I was raised on David Ortiz.
I’ve been around for 21 years, and David Ortiz has been a significant part of 13 of those. I am almost numb to the knowledge that his career is over, and the reason for that is obvious: I literally have never known a Red Sox team without him on it. I don’t know what that will look and feel like.
One of my oldest sports-related memories is staying awake for Game 5 against the Yankees in 2004 (I’m unsure if I’ll ever forgive my parents for making me go to sleep before the Dave Roberts steal the night before). Papi walked that one off with a single in the bottom of the 14th. One of my favorite Fenway experiences was attending a game on my birthday the following year, June 2, 2005. I was 10, and the Sox played the Orioles and trailed in the ninth. Ortiz hit a walkoff bomb. He hit it for me, I surmised.
A picture of Papi delivering his speech in April of 2013 after the Boston Marathon continues to adorn my computer’s background. He spoke for millions of people that day, and not a single one took issue with it. I was there when he clubbed a pair of homers off of David Price in the 2013 playoffs and admired the second one as it hooked around the Pesky pole, angering Price in the process. His heroics against Detroit and St. Louis in those playoffs carried the team and city to another title. The legacy left by Papi’s performance in 2013 alone could practically merit its own blockbuster movie.
Of course, everyone knows all this by now. We know the numbers and greatness and wins. It almost belittles David Ortiz to consider his career and legacy in purely baseball terms. What is perhaps the most remarkable thing about David Ortiz’s career is the longevity of his performance. I had trouble remembering Ortiz-specific moments in many of his seasons with the Red Sox because there are simply too many. There are hundreds of home runs and runs batted in and hilarious dugout interactions with teammates that blend together.
That is the extraordinary part of David Ortiz: he was always there. Always hitting homers.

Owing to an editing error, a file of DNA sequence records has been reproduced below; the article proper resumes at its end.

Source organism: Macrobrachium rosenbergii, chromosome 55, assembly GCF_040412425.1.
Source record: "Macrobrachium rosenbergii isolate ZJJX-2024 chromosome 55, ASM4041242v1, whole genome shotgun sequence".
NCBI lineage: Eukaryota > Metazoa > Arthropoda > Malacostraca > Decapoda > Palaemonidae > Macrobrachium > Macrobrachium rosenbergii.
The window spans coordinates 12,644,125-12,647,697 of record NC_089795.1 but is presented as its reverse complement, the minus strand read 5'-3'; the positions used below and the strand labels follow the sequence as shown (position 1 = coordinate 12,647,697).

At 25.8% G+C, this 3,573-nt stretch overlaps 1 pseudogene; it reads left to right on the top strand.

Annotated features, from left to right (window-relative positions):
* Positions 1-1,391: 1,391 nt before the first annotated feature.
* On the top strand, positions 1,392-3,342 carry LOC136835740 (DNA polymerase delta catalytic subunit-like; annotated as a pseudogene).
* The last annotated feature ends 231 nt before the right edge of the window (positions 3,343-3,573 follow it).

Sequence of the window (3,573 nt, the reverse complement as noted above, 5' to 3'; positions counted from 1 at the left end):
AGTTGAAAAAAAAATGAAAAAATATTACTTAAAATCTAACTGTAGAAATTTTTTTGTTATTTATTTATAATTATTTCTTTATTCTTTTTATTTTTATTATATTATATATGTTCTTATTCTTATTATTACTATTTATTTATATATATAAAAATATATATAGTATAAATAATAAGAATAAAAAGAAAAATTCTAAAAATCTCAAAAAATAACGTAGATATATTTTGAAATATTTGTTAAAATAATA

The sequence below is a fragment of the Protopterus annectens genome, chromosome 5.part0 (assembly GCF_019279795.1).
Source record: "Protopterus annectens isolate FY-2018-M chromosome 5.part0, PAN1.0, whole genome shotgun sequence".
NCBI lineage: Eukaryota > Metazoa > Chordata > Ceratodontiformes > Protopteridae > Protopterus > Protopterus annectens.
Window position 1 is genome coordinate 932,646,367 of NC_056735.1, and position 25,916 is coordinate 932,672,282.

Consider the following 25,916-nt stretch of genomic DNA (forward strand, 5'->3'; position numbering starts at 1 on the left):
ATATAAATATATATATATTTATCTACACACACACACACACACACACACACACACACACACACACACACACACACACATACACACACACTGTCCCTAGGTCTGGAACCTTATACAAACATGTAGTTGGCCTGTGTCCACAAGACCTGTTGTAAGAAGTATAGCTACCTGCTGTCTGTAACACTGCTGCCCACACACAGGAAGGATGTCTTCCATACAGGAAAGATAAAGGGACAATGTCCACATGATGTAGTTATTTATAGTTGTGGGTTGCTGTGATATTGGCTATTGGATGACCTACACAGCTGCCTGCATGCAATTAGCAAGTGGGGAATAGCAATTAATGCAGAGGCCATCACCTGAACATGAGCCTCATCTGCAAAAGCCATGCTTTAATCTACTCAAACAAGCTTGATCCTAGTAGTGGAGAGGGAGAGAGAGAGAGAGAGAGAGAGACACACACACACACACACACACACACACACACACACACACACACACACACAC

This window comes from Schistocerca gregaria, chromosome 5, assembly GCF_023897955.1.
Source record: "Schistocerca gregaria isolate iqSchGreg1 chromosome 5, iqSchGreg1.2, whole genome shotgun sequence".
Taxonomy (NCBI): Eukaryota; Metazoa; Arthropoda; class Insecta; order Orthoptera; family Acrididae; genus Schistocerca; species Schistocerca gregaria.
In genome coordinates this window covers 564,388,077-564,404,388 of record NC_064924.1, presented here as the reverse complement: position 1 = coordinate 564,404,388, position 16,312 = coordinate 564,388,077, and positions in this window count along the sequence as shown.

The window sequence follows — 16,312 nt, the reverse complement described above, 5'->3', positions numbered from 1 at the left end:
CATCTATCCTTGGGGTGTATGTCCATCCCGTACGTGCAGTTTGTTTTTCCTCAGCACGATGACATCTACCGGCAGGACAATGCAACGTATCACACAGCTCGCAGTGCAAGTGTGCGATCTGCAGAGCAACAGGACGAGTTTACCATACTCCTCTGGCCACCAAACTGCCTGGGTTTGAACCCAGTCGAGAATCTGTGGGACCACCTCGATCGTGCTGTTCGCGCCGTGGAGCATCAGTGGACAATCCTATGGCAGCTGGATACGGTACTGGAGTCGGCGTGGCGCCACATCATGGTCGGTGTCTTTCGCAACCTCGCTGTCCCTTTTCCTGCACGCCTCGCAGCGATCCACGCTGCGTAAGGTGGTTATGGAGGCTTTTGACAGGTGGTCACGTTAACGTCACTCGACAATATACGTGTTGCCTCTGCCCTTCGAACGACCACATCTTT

As fans, we use sports to make memories and build internal associations. We harken back to a walkoff win because of the excitement it provides but also because it reminds us of what was happening in life at the time. I got let out of school early because I had tickets to the game, and they won!
I vividly remember the day of Game 4 against the Yankees in 2004, going to get ice cream with my dad. We were completely resigned to the fate of the team, but just didn’t want to get swept. Just win one, for pride’s sake. They got that one win, and seven more after that. I remember the way my mom peered at the TV from behind a wall, hardly able to watch Game 4 of the World Series a week later. I remember walking out of my dorm room and pacing the hallway, delirious and in disbelief, after Papi’s grand slam off of Benoit in 2013.
For me, and many other young Bostonians, David Ortiz represents a lifetime of those associations, a mainstay in the middle of the Red Sox lineup through so many stages of personal growth. He is the embodiment of a team and sport that have been monumentally important to me for as long as I can remember. And he was always the most important.
Ortiz was there when I got braces in seventh grade, there when I started high school in 2009. He was there as I went away to college and stayed when I transferred schools. And now, as I sit here a senior in college, searching for jobs and career opportunities beyond next May, Ortiz is gone. The end of his baseball career coincides with the end of my academic one. It is personally, in more ways than one, the end of an era.
The eulogizing of Ortiz’s career has already started and will continue for months to come. We will celebrate his numbers, the records he broke, and his place in the history of Boston sports. Ortiz will be heralded as the most important Red Sox of all time, the one constant through three championships and almost a decade and a half of great baseball.
All of that is wonderful and accurate, and his baseball value to the Red Sox is immense. But there’s a personal element to it that may be even more powerful. In the truest sense, Ortiz has almost always been a fundamental part of my life, 162 days a year.
So, David Ortiz, I am massively thankful for the wins, the parades, the records, and the homers. Thanks for the memories. And most importantly, thanks for being there for me to grow up with.
Photo by Winslow Towson/USA Today Sports Images